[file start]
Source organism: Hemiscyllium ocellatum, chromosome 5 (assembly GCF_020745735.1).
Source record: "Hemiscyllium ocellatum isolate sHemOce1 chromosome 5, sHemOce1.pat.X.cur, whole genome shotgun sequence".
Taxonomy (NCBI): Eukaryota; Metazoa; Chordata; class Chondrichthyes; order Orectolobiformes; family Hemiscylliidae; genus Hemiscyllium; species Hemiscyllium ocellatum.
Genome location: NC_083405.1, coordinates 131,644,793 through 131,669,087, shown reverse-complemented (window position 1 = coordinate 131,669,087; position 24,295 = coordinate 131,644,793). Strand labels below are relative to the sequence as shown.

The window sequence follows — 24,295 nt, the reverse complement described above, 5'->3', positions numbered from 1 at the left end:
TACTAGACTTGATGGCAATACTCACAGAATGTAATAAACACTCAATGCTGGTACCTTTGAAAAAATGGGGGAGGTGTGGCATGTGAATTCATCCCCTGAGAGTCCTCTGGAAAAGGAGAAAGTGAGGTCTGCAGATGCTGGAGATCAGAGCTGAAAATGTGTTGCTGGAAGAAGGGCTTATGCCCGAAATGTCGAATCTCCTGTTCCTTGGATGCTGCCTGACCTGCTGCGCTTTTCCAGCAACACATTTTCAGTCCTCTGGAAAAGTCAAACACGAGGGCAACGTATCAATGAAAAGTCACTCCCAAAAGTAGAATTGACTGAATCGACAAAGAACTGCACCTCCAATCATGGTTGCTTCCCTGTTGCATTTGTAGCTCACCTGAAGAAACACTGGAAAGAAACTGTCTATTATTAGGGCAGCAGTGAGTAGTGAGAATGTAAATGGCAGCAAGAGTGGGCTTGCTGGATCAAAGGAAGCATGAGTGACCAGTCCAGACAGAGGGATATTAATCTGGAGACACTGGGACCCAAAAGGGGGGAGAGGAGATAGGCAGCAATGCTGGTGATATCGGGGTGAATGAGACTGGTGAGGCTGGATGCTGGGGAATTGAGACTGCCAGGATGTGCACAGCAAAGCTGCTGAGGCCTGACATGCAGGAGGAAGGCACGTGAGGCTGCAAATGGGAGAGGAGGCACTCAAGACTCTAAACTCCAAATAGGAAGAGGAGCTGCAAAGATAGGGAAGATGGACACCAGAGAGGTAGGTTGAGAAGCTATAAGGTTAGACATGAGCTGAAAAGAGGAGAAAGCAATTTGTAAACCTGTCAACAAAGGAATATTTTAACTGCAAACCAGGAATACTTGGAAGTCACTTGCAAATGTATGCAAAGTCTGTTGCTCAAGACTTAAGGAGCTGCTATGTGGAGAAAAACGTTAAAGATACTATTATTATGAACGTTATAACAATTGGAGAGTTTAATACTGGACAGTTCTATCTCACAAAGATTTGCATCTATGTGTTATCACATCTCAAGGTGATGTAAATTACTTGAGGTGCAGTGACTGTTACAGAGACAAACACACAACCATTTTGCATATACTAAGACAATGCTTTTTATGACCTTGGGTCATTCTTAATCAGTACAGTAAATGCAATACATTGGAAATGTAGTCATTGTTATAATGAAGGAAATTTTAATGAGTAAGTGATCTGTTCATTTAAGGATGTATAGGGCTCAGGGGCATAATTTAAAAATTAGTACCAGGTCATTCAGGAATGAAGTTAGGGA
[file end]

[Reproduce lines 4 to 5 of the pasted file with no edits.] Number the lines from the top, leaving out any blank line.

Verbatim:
Genome location: NC_083405.1, coordinates 131,644,793 through 131,669,087, shown reverse-complemented (window position 1 = coordinate 131,669,087; position 24,295 = coordinate 131,644,793). Strand labels below are relative to the sequence as shown.

The window sequence follows — 24,295 nt, the reverse complement described above, 5'->3', positions numbered from 1 at the left end: